Spring Pasture Turnout, the Safe Way


Winter hung on a bit longer than usual this year, with many nights below freezing well into March. While these temps may have kept the bugs at bay for our Mid-south horses a while longer, the spring grasses were not deterred. Lush spring growth is well known to contain high levels of fructan, a plant sugar that is not digested by the stomach or small intestine in the horse.

When excess fructan arrives in the hindgut it can interfere with normal fiber digestion, thus leading to a cascade of detrimental events. Colic and laminitis can result from a horse eating too much fast-growing spring grass. 

While many horses can graze to their heart’s content, some are more susceptible to the ill effects of high fructan- grasses. Horses with Insulin Resistance and Equine Metabolic Syndrome require careful management this time of year. Though relegating your horse to a dirt lot may be necessary, many horses can enjoy a few hours turnout on pasture with modifications. Here are a few tips to help keep your horse safe during spring turnout.

Understanding plant growth will give you the knowledge needed to safely put horses on pasture.  During daylight hours the plant produces and stores fructan via photosynthesis. Once the sun goes down the plant then uses that fructan (sugar) to grow. Grasses are lowest in fructan from midnight to about 10:00 am, so turning your horse out for a few hours in the early morning will lower the level of fructan consumed. Grazing muzzles are also an option, with new designs on the market in the past few years. Be sure to remove the muzzle when you return your horse to its dry lot and check for any skin rubs. It’s best to start with a short amount of time (1-2 hours) then gradually increase as your horse’s gut adjusts to the change in diet.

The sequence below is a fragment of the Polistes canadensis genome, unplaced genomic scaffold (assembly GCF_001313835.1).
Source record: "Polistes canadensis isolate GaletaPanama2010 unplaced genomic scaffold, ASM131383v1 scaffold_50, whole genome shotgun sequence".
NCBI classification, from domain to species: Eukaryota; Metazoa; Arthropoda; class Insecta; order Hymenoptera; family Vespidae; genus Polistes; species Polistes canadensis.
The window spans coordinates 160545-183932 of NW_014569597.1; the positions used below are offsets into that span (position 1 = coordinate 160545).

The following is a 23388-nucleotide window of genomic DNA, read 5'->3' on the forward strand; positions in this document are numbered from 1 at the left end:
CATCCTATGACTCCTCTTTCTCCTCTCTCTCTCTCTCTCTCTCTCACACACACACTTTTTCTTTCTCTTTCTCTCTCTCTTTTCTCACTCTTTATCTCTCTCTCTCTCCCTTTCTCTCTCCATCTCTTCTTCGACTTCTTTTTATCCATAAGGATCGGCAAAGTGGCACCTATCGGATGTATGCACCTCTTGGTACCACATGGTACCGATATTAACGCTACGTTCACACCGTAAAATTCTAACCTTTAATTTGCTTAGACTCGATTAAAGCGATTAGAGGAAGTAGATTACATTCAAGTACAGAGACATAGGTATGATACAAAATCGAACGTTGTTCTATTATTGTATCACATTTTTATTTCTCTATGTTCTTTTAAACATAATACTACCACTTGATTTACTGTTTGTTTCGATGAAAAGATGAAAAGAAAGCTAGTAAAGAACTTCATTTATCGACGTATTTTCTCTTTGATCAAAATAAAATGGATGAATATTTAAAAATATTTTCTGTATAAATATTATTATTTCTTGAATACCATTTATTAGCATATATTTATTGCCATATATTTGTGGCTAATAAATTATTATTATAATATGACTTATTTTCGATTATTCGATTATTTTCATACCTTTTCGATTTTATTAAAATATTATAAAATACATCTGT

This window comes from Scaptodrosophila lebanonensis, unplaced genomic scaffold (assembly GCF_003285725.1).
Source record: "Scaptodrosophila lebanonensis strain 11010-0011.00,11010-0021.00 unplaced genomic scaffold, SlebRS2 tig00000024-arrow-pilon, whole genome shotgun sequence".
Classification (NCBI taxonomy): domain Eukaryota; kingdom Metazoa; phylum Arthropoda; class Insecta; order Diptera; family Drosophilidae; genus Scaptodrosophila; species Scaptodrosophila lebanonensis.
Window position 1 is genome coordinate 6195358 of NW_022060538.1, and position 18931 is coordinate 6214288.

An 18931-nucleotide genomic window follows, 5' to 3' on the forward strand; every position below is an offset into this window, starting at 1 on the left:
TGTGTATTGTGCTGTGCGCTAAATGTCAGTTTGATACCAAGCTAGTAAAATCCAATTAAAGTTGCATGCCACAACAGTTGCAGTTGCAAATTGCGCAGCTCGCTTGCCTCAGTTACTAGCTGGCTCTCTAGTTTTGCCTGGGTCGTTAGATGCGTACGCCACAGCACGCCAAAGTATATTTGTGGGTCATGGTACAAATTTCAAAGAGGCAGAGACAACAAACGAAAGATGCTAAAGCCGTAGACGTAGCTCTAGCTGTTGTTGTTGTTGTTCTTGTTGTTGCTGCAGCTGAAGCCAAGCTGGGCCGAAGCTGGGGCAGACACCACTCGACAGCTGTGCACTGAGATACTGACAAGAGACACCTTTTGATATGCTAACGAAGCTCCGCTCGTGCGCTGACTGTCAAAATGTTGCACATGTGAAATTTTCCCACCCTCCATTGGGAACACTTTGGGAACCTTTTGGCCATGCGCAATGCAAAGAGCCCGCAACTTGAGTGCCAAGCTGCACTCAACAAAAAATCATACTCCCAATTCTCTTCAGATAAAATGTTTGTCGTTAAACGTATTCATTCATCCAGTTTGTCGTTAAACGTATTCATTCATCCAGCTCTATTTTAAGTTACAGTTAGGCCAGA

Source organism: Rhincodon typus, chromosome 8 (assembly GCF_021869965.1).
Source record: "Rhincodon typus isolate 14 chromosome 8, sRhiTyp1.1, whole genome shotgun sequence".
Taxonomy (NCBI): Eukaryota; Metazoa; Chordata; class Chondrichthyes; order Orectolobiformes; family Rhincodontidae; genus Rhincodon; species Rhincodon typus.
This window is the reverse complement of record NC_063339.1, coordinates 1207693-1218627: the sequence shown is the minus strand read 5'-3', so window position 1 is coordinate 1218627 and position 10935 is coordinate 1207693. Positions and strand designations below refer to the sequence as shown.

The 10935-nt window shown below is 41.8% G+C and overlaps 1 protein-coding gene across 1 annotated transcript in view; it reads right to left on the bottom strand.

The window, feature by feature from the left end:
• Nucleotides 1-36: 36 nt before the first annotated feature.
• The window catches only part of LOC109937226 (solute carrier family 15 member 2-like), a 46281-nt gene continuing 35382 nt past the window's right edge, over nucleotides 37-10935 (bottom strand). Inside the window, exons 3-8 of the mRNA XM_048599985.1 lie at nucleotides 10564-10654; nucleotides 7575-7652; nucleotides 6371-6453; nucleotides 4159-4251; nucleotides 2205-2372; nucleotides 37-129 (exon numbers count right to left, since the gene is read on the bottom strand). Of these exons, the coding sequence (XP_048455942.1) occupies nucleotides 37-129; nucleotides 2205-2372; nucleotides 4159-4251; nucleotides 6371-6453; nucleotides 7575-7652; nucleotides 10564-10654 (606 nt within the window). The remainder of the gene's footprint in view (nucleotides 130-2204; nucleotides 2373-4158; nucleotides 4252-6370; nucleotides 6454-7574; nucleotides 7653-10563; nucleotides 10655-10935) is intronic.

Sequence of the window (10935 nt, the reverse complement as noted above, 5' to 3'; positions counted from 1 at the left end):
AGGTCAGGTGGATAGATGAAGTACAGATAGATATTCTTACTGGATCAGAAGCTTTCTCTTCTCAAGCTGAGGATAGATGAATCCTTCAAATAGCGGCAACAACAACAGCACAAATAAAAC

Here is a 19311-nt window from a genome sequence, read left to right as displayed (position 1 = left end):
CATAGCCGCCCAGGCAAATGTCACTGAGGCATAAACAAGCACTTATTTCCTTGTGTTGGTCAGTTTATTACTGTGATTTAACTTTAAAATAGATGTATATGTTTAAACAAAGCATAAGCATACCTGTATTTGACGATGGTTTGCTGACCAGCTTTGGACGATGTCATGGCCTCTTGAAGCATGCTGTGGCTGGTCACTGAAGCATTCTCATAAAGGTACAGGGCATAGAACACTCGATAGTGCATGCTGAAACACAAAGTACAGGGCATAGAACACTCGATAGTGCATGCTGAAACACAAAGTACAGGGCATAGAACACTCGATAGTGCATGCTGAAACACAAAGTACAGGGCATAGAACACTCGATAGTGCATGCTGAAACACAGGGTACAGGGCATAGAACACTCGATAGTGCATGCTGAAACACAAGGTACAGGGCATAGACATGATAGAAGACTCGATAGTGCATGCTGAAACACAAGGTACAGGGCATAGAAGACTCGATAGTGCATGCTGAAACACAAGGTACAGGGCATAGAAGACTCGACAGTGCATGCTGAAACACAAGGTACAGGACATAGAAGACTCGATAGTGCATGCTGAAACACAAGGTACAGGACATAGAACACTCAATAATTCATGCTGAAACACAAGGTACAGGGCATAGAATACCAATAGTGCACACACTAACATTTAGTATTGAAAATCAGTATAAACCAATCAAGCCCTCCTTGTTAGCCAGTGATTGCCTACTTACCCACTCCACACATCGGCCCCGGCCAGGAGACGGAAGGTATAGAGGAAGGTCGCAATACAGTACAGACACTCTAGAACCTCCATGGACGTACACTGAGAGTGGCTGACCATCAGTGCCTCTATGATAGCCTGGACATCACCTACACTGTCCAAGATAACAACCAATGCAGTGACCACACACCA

Proper pasture management is also key. Higher levels of fructans are found in the lower stem, rapidly growing new growth, overgrazed pastures, and pastures stressed from drought and poor soils. Pasture rotation and soil management are useful tools in providing safe pasture turnout for sensitive horses.

A few hours of carefully planned daily turnout will keep your horse’s mind and body happy this spring!


Michele Harn

Michele is a Contributing Writer for the Horse Review. She has been involved with horses in many different areas. At 4 years old, a Welsh pony started her on the road to riding and competing. Michele is experienced in Western, Saddle Seat, Barrel Racing, Dressage, Fox Hunting and Carriage Driving. She moved to the Mid-South from Wisconsin in the summer of 2021.

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